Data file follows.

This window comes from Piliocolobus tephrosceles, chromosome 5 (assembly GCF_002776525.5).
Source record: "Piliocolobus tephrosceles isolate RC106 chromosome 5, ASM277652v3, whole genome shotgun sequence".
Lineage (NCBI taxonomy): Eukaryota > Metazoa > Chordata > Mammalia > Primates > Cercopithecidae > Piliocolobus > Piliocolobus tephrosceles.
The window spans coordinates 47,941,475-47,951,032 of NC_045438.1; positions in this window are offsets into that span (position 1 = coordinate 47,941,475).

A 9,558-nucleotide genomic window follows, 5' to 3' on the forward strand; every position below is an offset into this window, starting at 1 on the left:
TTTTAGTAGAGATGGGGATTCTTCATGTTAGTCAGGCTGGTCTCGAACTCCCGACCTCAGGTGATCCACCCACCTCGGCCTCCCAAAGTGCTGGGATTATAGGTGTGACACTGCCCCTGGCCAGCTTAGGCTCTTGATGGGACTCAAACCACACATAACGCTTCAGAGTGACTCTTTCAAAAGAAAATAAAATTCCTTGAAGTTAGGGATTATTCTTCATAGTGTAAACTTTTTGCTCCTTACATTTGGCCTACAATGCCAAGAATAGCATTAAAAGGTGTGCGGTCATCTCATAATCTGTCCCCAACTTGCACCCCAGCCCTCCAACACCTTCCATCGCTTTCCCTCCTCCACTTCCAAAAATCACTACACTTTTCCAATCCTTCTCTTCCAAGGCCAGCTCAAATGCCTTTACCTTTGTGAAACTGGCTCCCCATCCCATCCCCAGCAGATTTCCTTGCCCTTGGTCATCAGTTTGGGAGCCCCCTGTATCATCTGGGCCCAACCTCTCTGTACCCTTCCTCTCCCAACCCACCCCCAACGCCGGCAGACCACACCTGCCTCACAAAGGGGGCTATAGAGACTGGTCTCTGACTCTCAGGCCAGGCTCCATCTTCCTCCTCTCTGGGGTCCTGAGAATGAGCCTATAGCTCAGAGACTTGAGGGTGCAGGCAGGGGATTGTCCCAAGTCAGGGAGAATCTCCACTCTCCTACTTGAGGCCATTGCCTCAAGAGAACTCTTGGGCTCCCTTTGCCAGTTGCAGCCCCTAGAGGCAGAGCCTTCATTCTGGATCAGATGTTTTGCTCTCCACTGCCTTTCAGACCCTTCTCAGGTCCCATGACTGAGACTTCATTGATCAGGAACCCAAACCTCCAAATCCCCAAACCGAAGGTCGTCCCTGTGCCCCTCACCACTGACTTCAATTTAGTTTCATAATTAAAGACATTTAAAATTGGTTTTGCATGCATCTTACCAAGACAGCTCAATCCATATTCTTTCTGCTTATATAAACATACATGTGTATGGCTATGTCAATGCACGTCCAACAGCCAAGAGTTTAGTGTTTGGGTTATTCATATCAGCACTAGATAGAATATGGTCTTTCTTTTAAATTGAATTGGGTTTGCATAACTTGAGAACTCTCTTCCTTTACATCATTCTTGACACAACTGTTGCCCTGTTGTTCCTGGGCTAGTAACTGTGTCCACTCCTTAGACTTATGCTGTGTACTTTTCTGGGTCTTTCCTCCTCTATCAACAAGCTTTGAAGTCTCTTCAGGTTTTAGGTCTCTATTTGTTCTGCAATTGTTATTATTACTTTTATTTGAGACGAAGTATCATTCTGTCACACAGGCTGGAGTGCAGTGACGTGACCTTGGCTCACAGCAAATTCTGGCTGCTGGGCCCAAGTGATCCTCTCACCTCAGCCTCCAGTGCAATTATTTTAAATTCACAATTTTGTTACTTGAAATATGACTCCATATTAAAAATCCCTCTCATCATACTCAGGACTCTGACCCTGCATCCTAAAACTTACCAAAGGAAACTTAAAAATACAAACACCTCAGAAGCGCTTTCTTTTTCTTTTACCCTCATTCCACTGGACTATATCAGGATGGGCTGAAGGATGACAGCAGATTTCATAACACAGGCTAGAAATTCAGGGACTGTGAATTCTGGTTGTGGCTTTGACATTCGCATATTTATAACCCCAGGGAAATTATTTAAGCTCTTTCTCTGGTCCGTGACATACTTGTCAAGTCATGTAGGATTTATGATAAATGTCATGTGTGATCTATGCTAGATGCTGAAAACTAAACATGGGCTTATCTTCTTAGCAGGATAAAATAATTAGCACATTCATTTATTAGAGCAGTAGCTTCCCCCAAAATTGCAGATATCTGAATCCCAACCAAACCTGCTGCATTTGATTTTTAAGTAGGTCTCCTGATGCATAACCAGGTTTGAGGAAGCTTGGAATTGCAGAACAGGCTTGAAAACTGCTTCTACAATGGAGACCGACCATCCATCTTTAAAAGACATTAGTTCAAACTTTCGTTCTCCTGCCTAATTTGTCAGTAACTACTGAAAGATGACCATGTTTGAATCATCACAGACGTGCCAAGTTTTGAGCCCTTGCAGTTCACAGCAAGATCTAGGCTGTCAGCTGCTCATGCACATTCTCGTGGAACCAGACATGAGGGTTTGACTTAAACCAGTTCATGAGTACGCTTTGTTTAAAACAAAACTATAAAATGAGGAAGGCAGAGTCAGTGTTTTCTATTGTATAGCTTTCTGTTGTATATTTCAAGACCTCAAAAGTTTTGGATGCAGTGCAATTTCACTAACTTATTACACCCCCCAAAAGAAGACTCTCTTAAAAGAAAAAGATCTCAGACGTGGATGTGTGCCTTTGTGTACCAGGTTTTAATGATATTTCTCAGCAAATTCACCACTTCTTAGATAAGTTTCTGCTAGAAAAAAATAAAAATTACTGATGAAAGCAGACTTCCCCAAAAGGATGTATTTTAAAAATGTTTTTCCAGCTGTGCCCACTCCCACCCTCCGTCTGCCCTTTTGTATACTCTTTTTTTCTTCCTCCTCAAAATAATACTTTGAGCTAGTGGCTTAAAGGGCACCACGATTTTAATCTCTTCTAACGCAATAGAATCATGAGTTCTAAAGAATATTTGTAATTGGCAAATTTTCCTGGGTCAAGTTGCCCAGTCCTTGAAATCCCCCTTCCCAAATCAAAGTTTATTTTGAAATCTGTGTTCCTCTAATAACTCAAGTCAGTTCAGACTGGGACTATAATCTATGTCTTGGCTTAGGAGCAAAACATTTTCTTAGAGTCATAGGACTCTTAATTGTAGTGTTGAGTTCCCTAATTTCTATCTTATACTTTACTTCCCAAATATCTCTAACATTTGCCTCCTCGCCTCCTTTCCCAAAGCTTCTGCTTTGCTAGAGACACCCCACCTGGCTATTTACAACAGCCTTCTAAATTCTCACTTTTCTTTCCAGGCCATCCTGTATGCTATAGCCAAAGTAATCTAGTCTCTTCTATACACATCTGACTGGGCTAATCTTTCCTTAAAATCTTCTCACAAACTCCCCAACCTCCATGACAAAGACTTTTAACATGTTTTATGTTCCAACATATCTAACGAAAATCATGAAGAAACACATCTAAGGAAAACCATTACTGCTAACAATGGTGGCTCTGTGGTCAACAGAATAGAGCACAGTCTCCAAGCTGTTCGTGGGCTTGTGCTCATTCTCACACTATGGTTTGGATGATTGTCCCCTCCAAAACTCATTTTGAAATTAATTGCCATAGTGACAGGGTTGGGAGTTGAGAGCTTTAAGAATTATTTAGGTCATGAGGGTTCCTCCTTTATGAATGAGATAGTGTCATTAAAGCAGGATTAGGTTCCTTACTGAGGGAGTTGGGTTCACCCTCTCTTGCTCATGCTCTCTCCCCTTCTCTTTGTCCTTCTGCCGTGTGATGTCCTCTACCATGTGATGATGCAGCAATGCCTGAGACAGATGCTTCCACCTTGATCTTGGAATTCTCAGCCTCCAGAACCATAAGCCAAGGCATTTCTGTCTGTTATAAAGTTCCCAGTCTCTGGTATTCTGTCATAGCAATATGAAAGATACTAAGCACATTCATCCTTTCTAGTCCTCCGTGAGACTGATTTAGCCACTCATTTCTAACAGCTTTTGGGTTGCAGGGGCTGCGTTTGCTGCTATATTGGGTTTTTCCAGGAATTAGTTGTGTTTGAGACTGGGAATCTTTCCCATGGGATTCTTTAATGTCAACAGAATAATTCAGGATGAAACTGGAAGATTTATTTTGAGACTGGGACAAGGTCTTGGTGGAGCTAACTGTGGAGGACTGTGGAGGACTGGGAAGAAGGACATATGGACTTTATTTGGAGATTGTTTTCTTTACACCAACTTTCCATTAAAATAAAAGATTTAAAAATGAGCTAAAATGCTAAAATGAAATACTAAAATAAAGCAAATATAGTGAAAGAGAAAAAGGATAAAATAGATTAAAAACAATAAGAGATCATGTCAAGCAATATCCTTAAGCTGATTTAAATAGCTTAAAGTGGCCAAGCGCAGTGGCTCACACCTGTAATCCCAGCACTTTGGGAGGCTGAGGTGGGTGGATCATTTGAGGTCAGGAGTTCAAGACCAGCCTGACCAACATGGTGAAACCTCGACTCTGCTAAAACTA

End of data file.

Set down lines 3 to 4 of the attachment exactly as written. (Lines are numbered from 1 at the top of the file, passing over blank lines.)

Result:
Lineage (NCBI taxonomy): Eukaryota > Metazoa > Chordata > Mammalia > Primates > Cercopithecidae > Piliocolobus > Piliocolobus tephrosceles.
The window spans coordinates 47,941,475-47,951,032 of NC_045438.1; positions in this window are offsets into that span (position 1 = coordinate 47,941,475).